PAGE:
I remember that "Zulu" was Michael Caine's debut, and one of the star's was Jack Hawkins. In these pictures Mr. Shawzin really looked a very young man and I am pleased to see that albeit his appearance has now changed, he has not lost his enthusiasm for life and his boundless optimism. I am also pleased to learn that he is one of those who believed enough in the future of South Africa to come back from the United States where he succeeded in business, to invest again in the future of his homeland.
I believe in the future of South Africa. I am very touched when I meet people who left the country, made their fortune abroad, and then realized that there is just no better place in which to live than South Africa. I am particularly touched when such people bring their money back home, and feel confident to invest it here where it can grow in its native soil at a much faster rate than anywhere else. I think that these people are the best example to give confidence to foreign investors. If those who well know the points of strength and weakness of our native soil and our country’s economy, are willing to come back and recognise that this is the place where investments can produce an unparalleled yield, then foreign investors should be equally reassured of our commitment to make this country grow and prosper.
I do support the macro-economic strategy of Government. But I do have great reservations about some of the activities of the allies of the majority Party, COSATU and the SACP, vis-a-vis the Government's privatisation policies. I do believe that we need to promote tourism by all means possible, as it is the only industry which does create as many jobs as possible within a short time. In the final analysis, the elements which spell out the success or failure of a country are few and simple. I do not think that our country has yet filled the full measure of the potentials its tourist industry holds, nor has it succeeded in marketing its economic benefits and opportunities amongst foreign investors.
I am sure that many of those gathered here today could indicate simply and plainly what ought to be done to bring the country to our next step of development. We need to be fierce about dealing with the growing phenomenon of crime, which is not something that a government cannot tackle. The success of any fight against crime is merely a function of the willingness of any government to pour resources into the training and expansion of the police, the upgrading of the judicial infrastructure and the education of communities. None of this is beyond the administrative or logistical capacity of our Government. It is just a matter of developing the political will to begin to place substantial resources in that direction. Similarly, we need to take serious steps to re-introduce maximum flexibility in our labour market to promote the competitiveness of our economy and must become serious about bringing about extensive and expedited privatization of all State assets.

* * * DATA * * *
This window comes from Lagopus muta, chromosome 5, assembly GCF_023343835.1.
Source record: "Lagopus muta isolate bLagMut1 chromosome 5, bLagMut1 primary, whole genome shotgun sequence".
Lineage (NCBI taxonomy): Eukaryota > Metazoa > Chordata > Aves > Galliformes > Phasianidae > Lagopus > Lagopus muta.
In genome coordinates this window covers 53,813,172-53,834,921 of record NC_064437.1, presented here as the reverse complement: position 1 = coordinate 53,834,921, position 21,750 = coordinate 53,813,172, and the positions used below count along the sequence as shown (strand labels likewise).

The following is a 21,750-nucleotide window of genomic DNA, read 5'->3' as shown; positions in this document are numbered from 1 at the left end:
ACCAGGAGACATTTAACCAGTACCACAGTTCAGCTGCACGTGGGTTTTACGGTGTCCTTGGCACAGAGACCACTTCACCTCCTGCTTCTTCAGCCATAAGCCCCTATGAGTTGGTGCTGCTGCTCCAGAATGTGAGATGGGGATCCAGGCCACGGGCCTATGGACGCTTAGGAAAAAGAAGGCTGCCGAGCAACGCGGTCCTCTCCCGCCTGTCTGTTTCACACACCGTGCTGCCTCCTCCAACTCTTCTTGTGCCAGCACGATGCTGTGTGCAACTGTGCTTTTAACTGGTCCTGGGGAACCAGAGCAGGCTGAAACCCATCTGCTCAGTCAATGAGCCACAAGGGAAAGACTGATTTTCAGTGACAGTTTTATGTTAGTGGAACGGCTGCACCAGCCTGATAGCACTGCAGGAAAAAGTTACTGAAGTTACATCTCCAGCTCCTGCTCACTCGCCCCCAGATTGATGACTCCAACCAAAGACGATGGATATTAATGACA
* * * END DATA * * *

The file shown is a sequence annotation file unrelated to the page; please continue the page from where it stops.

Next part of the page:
I do not want to use this opportunity to deliver a political speech nor make my personal views known about what ought to be done to fix our country. But I feel that I must share with friends, potential investors and tourists whom I know, that our country needs fixing and I am not part of what seems to be a syndrome of denial about this issue. However, I also know that our country can be fixed and that with the participation of all the people of goodwill, our country will be fixed. I am an incurable optimist. I believe tomorrow is going to be better than today. When I have the privilege of seeing places like the one we are in, I feel that no one living under the beauty of the African sky and the warmth of the African sun, ought to have any other attitude. Today is another magic day in paradise, which prompts our commitment to make South Africa become the paradise it ought to be for our posterity.
It is nice to see old friends and meet new friends and I hope that on this occasion we can rekindle our joint commitment to make increasing portions of South Africans share in the beauty and prosperity which we are enjoying on this occasion. This hotel is indeed a flagship of the tourist industry and I hope that its inauguration may mark not only a further stage in the growth of our tourist industry, but also in the constant growth of our economy, and the constant renewal of our society towards the making of a finally socially stable, economically prosperous and equally just South Africa.
With these few words it is, therefore, a great pleasure for me to formally inaugurate The Twelve Apostles Hotel and declare it officially opened.